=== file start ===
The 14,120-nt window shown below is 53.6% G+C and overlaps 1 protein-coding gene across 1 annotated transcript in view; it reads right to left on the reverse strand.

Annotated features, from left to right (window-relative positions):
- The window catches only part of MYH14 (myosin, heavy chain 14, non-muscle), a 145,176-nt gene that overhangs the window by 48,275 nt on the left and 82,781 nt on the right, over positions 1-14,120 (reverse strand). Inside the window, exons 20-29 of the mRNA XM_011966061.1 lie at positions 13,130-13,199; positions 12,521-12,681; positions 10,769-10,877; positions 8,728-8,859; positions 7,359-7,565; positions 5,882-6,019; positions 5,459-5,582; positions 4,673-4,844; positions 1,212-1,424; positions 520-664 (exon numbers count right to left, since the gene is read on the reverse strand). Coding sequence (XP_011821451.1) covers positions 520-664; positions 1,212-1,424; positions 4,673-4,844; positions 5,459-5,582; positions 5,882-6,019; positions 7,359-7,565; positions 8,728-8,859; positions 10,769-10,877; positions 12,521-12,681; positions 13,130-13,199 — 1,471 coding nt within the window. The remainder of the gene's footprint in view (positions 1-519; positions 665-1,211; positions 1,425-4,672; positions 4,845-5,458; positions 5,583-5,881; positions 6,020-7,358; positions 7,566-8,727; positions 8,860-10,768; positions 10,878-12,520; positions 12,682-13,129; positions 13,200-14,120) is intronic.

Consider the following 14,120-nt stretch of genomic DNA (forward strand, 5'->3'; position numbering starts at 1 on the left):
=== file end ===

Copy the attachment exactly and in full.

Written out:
The 14,120-nt window shown below is 53.6% G+C and overlaps 1 protein-coding gene across 1 annotated transcript in view; it reads right to left on the reverse strand.

Annotated features, from left to right (window-relative positions):
- The window catches only part of MYH14 (myosin, heavy chain 14, non-muscle), a 145,176-nt gene that overhangs the window by 48,275 nt on the left and 82,781 nt on the right, over positions 1-14,120 (reverse strand). Inside the window, exons 20-29 of the mRNA XM_011966061.1 lie at positions 13,130-13,199; positions 12,521-12,681; positions 10,769-10,877; positions 8,728-8,859; positions 7,359-7,565; positions 5,882-6,019; positions 5,459-5,582; positions 4,673-4,844; positions 1,212-1,424; positions 520-664 (exon numbers count right to left, since the gene is read on the reverse strand). Coding sequence (XP_011821451.1) covers positions 520-664; positions 1,212-1,424; positions 4,673-4,844; positions 5,459-5,582; positions 5,882-6,019; positions 7,359-7,565; positions 8,728-8,859; positions 10,769-10,877; positions 12,521-12,681; positions 13,130-13,199 — 1,471 coding nt within the window. The remainder of the gene's footprint in view (positions 1-519; positions 665-1,211; positions 1,425-4,672; positions 4,845-5,458; positions 5,583-5,881; positions 6,020-7,358; positions 7,566-8,727; positions 8,860-10,768; positions 10,878-12,520; positions 12,682-13,129; positions 13,200-14,120) is intronic.

Consider the following 14,120-nt stretch of genomic DNA (forward strand, 5'->3'; position numbering starts at 1 on the left):